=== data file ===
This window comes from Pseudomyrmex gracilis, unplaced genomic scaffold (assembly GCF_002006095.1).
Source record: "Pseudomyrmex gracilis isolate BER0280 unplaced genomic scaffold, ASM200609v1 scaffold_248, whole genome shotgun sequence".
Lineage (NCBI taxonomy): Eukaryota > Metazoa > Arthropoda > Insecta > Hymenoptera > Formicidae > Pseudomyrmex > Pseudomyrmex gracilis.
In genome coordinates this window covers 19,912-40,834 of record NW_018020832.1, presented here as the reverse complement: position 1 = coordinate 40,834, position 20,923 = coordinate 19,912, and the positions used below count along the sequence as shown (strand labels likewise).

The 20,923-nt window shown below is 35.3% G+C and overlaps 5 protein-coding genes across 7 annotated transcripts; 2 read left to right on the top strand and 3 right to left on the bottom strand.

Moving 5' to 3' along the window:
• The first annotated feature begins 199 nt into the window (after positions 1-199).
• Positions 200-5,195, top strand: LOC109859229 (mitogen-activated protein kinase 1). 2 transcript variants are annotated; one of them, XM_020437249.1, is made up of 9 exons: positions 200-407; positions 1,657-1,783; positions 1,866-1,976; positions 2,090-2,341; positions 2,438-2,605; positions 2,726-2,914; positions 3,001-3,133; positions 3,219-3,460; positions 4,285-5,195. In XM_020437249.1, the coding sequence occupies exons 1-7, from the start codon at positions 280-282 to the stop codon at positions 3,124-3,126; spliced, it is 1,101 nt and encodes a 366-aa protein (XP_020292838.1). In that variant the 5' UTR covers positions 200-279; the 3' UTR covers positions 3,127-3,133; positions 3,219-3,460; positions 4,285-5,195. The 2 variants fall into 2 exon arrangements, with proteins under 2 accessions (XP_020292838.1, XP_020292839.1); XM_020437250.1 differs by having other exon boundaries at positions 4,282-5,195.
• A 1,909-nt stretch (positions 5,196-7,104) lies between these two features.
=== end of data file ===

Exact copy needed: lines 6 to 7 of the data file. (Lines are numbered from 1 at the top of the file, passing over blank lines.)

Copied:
Moving 5' to 3' along the window:
• The first annotated feature begins 199 nt into the window (after positions 1-199).